Worldwide there are approximately 3,000 merchant ports and the work of the Harbour Master can vary widely from country to country and from port to port even within the same country.
On 14 July, the European Commission published its so-called Fit for 55 package, a set of proposals which should help deliver on the European Climate Law target to reduce greenhouse gas emissions in the EU by at least 55% by 2030, and enable climate neutrality by 2050.
In a statement issued on 15 July the European Sea Ports Organisation (ESPO) said it welcomes the new Fit for 55 proposals as an important first step towards reaching the European Green Deal ambition and the 2030 and 2050 goals enshrined in the EU Climate Law.
The package can be seen here: https://ec.europa.eu/commission/presscorner/detail/en/ip_21_3541 )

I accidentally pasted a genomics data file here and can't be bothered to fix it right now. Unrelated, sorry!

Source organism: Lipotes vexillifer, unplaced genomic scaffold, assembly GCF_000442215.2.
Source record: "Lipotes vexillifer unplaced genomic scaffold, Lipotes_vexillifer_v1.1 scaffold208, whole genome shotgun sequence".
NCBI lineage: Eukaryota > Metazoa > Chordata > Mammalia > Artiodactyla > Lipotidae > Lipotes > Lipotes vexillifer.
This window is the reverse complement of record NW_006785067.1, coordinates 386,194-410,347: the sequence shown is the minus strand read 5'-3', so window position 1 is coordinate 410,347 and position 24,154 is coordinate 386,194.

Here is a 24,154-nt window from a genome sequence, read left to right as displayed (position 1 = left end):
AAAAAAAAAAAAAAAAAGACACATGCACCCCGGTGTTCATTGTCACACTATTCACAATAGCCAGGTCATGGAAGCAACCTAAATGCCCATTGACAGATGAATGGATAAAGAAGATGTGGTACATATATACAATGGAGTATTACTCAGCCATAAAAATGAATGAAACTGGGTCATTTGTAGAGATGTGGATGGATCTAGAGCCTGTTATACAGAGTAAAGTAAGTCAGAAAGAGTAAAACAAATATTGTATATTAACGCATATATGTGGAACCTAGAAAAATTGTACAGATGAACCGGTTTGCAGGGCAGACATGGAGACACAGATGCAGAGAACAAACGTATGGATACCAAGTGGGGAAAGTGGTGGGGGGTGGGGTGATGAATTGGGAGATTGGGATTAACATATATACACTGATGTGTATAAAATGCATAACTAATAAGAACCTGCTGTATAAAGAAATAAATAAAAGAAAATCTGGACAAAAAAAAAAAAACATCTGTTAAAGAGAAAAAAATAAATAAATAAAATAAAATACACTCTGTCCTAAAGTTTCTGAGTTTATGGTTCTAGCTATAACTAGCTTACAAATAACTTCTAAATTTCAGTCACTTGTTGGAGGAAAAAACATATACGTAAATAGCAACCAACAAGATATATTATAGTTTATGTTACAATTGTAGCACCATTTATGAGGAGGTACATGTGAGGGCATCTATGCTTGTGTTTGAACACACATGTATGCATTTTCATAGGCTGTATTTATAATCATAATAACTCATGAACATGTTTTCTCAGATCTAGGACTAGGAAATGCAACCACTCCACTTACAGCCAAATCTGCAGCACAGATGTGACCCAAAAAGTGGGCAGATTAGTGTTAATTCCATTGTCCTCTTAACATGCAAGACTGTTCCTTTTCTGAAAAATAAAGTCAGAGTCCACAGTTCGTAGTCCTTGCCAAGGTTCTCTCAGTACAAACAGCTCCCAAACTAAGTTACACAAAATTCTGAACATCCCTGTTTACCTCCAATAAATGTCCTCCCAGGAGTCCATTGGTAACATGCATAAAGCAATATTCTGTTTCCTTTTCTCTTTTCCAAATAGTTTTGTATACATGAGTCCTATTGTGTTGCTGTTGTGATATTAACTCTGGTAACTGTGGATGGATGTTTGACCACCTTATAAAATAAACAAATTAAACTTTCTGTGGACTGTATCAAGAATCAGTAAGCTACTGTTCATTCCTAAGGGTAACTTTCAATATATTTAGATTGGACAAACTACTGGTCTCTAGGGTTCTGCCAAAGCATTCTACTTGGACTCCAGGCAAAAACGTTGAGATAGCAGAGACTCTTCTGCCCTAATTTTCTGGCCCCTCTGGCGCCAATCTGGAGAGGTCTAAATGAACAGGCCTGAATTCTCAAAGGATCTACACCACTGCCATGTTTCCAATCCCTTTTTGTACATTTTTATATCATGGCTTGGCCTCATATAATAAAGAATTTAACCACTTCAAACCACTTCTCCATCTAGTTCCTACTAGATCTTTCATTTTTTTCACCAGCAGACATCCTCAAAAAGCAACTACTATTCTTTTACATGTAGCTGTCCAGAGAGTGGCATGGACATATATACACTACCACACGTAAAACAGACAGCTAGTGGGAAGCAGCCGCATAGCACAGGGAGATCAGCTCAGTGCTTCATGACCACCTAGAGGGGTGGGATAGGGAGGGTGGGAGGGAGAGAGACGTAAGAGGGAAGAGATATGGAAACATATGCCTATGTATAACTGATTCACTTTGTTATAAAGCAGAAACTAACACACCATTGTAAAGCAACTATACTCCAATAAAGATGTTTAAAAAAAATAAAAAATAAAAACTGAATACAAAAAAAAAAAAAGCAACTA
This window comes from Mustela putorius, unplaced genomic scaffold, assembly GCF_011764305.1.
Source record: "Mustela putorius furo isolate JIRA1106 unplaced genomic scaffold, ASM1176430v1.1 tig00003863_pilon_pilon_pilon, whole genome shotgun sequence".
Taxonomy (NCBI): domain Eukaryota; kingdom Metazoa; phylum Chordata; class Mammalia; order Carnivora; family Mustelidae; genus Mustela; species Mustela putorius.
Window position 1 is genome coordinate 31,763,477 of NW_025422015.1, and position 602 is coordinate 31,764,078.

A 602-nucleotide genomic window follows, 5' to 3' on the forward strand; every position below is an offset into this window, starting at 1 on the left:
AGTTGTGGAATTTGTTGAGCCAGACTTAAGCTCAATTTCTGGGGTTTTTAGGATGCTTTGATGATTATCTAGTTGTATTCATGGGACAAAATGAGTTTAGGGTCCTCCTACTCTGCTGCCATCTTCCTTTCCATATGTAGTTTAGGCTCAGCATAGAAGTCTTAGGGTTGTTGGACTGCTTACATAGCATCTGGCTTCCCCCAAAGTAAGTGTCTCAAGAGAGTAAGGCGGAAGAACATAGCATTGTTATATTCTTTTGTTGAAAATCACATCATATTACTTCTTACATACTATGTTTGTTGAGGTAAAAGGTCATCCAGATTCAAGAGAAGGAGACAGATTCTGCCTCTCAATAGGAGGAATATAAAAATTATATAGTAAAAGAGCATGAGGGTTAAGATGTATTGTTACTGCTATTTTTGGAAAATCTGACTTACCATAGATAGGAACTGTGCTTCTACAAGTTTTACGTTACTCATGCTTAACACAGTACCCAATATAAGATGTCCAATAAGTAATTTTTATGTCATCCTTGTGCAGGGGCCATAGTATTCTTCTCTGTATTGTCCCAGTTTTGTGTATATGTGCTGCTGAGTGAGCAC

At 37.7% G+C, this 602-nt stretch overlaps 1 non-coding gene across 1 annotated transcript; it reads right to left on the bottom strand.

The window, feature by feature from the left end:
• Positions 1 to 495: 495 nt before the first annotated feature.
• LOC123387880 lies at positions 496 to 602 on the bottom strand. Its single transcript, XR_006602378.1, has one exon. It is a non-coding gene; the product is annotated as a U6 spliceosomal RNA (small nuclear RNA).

Here are provided different proposals of relevance to ports:
In the words of ESPO’s Secretary General Isabelle Ryckbost: ‘The fit for 55-proposals are an important first step: all ingredients are there to deliver the green deal and climate goals.
‘We will now examine the proposals in depth and identify where the port pillar of this green deal architecture should be optimised. For Europe’s ports it is essential to ultimately achieve a policy that is effective in reducing emissions, is coherent, keeps an eye on the competitiveness of Europe’s port sector, is future-proof and does not create stranded assets or additional administrative burden for ports.
‘It should take the diversity of the European port and maritime sector into due consideration.’
To make the proposed package fit for purpose ESPO believes the following key aspects have to be considered:
Coherence of the package